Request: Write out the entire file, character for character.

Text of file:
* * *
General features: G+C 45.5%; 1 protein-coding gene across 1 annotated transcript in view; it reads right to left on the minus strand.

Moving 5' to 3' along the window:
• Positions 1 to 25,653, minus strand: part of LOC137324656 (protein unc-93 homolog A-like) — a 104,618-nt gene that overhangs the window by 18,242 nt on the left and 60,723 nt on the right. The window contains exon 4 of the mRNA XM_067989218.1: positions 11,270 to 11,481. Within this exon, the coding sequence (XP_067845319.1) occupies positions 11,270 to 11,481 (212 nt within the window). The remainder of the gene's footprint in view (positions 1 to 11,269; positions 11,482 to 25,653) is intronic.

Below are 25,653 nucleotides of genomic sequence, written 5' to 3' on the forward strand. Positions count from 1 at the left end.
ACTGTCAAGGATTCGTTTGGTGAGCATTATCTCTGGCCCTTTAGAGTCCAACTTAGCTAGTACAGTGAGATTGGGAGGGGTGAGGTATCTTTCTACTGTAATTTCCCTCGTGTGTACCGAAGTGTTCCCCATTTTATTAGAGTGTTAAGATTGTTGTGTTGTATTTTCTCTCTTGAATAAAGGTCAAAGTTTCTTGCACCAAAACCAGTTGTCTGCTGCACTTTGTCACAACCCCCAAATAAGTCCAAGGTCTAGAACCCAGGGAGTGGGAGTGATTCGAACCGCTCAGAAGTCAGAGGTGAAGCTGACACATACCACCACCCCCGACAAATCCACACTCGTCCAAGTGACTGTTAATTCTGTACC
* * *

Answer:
General features: G+C 45.5%; 1 protein-coding gene across 1 annotated transcript in view; it reads right to left on the minus strand.

Moving 5' to 3' along the window:
• Positions 1 to 25,653, minus strand: part of LOC137324656 (protein unc-93 homolog A-like) — a 104,618-nt gene that overhangs the window by 18,242 nt on the left and 60,723 nt on the right. The window contains exon 4 of the mRNA XM_067989218.1: positions 11,270 to 11,481. Within this exon, the coding sequence (XP_067845319.1) occupies positions 11,270 to 11,481 (212 nt within the window). The remainder of the gene's footprint in view (positions 1 to 11,269; positions 11,482 to 25,653) is intronic.

Below are 25,653 nucleotides of genomic sequence, written 5' to 3' on the forward strand. Positions count from 1 at the left end.
ACTGTCAAGGATTCGTTTGGTGAGCATTATCTCTGGCCCTTTAGAGTCCAACTTAGCTAGTACAGTGAGATTGGGAGGGGTGAGGTATCTTTCTACTGTAATTTCCCTCGTGTGTACCGAAGTGTTCCCCATTTTATTAGAGTGTTAAGATTGTTGTGTTGTATTTTCTCTCTTGAATAAAGGTCAAAGTTTCTTGCACCAAAACCAGTTGTCTGCTGCACTTTGTCACAACCCCCAAATAAGTCCAAGGTCTAGAACCCAGGGAGTGGGAGTGATTCGAACCGCTCAGAAGTCAGAGGTGAAGCTGACACATACCACCACCCCCGACAAATCCACACTCGTCCAAGTGACTGTTAATTCTGTACC